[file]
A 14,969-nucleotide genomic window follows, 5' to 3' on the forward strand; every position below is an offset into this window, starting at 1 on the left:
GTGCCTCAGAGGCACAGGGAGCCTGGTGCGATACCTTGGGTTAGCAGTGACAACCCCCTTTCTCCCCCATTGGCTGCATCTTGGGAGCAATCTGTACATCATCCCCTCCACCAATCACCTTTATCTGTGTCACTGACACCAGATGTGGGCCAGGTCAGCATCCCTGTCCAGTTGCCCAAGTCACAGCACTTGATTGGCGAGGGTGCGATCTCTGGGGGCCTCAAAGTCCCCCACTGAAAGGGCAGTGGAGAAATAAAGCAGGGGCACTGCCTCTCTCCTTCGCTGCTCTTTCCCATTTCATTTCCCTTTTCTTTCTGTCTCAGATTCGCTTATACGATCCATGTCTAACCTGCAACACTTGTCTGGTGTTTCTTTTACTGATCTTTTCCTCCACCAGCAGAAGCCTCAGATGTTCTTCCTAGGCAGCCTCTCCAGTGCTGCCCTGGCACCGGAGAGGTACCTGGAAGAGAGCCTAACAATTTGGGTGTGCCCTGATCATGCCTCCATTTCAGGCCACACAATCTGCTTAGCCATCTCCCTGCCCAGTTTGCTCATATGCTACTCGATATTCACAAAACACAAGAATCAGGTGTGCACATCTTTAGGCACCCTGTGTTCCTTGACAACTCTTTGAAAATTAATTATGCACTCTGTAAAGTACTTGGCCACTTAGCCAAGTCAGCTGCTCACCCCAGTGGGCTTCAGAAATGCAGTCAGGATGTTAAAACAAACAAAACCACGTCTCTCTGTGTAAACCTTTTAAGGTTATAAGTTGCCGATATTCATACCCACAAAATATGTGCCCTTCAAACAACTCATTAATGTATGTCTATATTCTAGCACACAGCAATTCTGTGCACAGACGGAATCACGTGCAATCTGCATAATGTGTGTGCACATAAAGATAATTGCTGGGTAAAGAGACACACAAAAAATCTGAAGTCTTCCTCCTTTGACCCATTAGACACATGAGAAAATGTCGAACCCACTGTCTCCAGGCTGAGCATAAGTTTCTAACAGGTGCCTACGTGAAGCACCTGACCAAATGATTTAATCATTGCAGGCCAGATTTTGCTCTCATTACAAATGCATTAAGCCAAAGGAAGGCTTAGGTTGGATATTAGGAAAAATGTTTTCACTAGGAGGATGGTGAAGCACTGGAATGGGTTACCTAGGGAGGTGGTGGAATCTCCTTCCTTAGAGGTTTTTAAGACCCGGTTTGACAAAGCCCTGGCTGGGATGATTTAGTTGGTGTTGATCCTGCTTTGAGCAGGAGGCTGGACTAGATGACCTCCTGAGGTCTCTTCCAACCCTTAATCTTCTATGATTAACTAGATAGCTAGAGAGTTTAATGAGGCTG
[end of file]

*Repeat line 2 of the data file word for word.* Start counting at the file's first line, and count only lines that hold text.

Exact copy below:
GTGCCTCAGAGGCACAGGGAGCCTGGTGCGATACCTTGGGTTAGCAGTGACAACCCCCTTTCTCCCCCATTGGCTGCATCTTGGGAGCAATCTGTACATCATCCCCTCCACCAATCACCTTTATCTGTGTCACTGACACCAGATGTGGGCCAGGTCAGCATCCCTGTCCAGTTGCCCAAGTCACAGCACTTGATTGGCGAGGGTGCGATCTCTGGGGGCCTCAAAGTCCCCCACTGAAAGGGCAGTGGAGAAATAAAGCAGGGGCACTGCCTCTCTCCTTCGCTGCTCTTTCCCATTTCATTTCCCTTTTCTTTCTGTCTCAGATTCGCTTATACGATCCATGTCTAACCTGCAACACTTGTCTGGTGTTTCTTTTACTGATCTTTTCCTCCACCAGCAGAAGCCTCAGATGTTCTTCCTAGGCAGCCTCTCCAGTGCTGCCCTGGCACCGGAGAGGTACCTGGAAGAGAGCCTAACAATTTGGGTGTGCCCTGATCATGCCTCCATTTCAGGCCACACAATCTGCTTAGCCATCTCCCTGCCCAGTTTGCTCATATGCTACTCGATATTCACAAAACACAAGAATCAGGTGTGCACATCTTTAGGCACCCTGTGTTCCTTGACAACTCTTTGAAAATTAATTATGCACTCTGTAAAGTACTTGGCCACTTAGCCAAGTCAGCTGCTCACCCCAGTGGGCTTCAGAAATGCAGTCAGGATGTTAAAACAAACAAAACCACGTCTCTCTGTGTAAACCTTTTAAGGTTATAAGTTGCCGATATTCATACCCACAAAATATGTGCCCTTCAAACAACTCATTAATGTATGTCTATATTCTAGCACACAGCAATTCTGTGCACAGACGGAATCACGTGCAATCTGCATAATGTGTGTGCACATAAAGATAATTGCTGGGTAAAGAGACACACAAAAAATCTGAAGTCTTCCTCCTTTGACCCATTAGACACATGAGAAAATGTCGAACCCACTGTCTCCAGGCTGAGCATAAGTTTCTAACAGGTGCCTACGTGAAGCACCTGACCAAATGATTTAATCATTGCAGGCCAGATTTTGCTCTCATTACAAATGCATTAAGCCAAAGGAAGGCTTAGGTTGGATATTAGGAAAAATGTTTTCACTAGGAGGATGGTGAAGCACTGGAATGGGTTACCTAGGGAGGTGGTGGAATCTCCTTCCTTAGAGGTTTTTAAGACCCGGTTTGACAAAGCCCTGGCTGGGATGATTTAGTTGGTGTTGATCCTGCTTTGAGCAGGAGGCTGGACTAGATGACCTCCTGAGGTCTCTTCCAACCCTTAATCTTCTATGATTAACTAGATAGCTAGAGAGTTTAATGAGGCTG